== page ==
Review first published 25/02/12
Matt Weston is a CIA operative on assignment in South Africa. He has been passed over for promotion and sees no escape from the daily routine of being the caretaker of his “Safe House” facility. Unexpectedly, Weston’s routine is broken by the arrival of a new “House Guest” – former CIA agent and traitor Tobin Frost.
Frost isn’t the only new visitor to the Safe House as a group of mercenaries seeking Frost attack the facility for some information he holds. Now, Weston must go on the run with Frost in a game where he doesn’t know whether the traitor is a man who he is obliged to protect or the people who give him his orders.
I had really high hopes for this film based the trailer, especially as Denzel Washington is not only leading the cast but is also one of the Exec Producers of “Safe House”. Unfortunately, the script by David Guggenheim follows the convention of a young “green as grass” operative is forced to ally himself with a man of questionable motives.
Lead actors Denzel Washington and Ryan Reynolds provide solid performances in their roles of Frost and Weston respectively. However, the relationship between the two men isn’t given much room to be explored, which is a shame because I felt that there could have been greater depth to the “Is Frost manipulating Weston or is he protecting him?” plot strand.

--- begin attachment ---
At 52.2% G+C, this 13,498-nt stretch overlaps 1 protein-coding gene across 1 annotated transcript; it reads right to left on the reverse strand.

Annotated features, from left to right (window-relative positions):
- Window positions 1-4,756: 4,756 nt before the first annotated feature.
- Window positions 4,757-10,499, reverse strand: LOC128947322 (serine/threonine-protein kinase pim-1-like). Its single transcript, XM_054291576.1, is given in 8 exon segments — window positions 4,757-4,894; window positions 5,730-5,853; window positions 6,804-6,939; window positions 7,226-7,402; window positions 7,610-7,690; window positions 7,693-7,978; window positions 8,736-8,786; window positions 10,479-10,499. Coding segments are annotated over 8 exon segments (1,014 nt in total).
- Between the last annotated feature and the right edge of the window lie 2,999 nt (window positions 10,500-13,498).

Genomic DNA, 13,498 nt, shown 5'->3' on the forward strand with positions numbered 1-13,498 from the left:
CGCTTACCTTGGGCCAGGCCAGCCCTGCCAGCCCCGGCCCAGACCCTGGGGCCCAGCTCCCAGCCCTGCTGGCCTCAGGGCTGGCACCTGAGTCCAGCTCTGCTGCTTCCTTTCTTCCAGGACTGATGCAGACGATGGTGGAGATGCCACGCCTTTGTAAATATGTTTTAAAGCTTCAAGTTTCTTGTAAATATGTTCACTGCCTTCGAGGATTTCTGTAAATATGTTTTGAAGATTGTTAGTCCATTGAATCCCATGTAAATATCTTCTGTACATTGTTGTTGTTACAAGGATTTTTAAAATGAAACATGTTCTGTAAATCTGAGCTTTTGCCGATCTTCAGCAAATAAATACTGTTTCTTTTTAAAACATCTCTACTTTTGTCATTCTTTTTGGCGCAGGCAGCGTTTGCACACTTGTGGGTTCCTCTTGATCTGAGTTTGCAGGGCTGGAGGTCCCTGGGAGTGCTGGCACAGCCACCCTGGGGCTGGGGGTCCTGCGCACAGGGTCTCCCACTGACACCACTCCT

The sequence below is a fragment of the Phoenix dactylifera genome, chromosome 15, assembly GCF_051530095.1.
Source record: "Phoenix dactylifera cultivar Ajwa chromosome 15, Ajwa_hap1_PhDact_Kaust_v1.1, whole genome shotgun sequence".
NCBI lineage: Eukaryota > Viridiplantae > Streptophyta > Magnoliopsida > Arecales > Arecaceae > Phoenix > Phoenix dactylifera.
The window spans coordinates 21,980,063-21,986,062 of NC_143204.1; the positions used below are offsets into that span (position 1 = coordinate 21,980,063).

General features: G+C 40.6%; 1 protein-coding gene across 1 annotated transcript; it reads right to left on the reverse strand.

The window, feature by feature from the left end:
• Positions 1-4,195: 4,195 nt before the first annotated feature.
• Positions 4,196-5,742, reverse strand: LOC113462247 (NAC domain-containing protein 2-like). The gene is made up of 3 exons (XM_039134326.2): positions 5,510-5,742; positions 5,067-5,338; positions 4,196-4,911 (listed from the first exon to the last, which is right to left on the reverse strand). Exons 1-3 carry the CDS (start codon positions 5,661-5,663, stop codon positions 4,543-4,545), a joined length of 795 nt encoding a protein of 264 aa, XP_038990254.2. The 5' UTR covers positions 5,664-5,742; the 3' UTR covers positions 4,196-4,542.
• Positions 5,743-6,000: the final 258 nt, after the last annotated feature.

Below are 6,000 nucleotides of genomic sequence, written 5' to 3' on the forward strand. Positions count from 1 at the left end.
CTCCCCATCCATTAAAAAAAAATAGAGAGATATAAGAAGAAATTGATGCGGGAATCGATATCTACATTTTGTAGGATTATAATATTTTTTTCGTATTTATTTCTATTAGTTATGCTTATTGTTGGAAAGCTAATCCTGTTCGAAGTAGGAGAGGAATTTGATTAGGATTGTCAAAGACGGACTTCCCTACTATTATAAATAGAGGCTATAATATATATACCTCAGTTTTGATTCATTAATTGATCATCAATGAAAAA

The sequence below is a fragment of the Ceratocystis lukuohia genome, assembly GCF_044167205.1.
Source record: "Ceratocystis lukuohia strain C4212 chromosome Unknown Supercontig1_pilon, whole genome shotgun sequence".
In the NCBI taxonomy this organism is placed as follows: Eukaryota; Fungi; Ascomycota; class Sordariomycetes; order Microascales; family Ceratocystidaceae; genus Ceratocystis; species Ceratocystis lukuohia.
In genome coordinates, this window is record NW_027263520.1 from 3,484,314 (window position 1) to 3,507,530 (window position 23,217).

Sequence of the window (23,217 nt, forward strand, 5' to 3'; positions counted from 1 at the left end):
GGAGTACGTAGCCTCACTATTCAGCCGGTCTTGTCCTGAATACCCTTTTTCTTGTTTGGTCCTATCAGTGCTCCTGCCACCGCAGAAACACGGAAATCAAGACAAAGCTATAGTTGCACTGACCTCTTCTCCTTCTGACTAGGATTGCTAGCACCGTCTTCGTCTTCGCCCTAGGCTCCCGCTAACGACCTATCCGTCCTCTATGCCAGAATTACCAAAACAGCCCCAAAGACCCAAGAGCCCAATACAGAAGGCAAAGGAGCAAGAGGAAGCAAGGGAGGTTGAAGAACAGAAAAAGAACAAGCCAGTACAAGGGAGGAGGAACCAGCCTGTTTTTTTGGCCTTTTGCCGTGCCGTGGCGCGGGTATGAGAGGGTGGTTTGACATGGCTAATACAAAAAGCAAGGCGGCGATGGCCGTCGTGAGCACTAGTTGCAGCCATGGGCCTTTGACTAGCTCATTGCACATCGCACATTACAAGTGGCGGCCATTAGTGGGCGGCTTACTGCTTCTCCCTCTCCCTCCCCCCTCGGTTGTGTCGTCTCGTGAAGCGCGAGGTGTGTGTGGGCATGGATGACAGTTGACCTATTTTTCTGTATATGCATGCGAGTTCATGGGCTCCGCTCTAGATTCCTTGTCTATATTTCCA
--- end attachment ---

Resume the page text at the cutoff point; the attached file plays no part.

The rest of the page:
Instead, we have a plot that moves along pretty predictably and with no feeling of threat to the characters, except at the obvious point near the end of the film.
The two leads are supported by some very good actors, again, playing predictable roles including Brendan Gleeson as Weston’s CIA mentor alongside Vera Farmiga and Sam Sheppard as high level CIA operatives – who all basically argue amongst themselves as to whether Weston has been turned by Frost.
There is also a relationship interest between Weston and his girlfriend, Ana, portrayed by Nora Arnezeder. However, this is pretty much sidelined and I didn’t feel any real bond between the two characters.
The direction by Daniel Espinosa is pretty much standard action film fare with quick cutting, fight scenes, car chases and lots of running around. It was a pity that the quieter moments couldn’t have been given more room to breathe so we could have had more of a psychological edge to the film especially as the character of Frost is known to his former CIA employers as a man who knows how people tick.
Safe House is an okay film to watch, but it takes few risks and ploughs the same furrow which have been done edgier such as The Bourne film franchise or previous Denzel Washington offerings such as the excellent “Man On Fire”. With a bolder script, this film could have elevated itself from a generic popcorn film to something more interesting.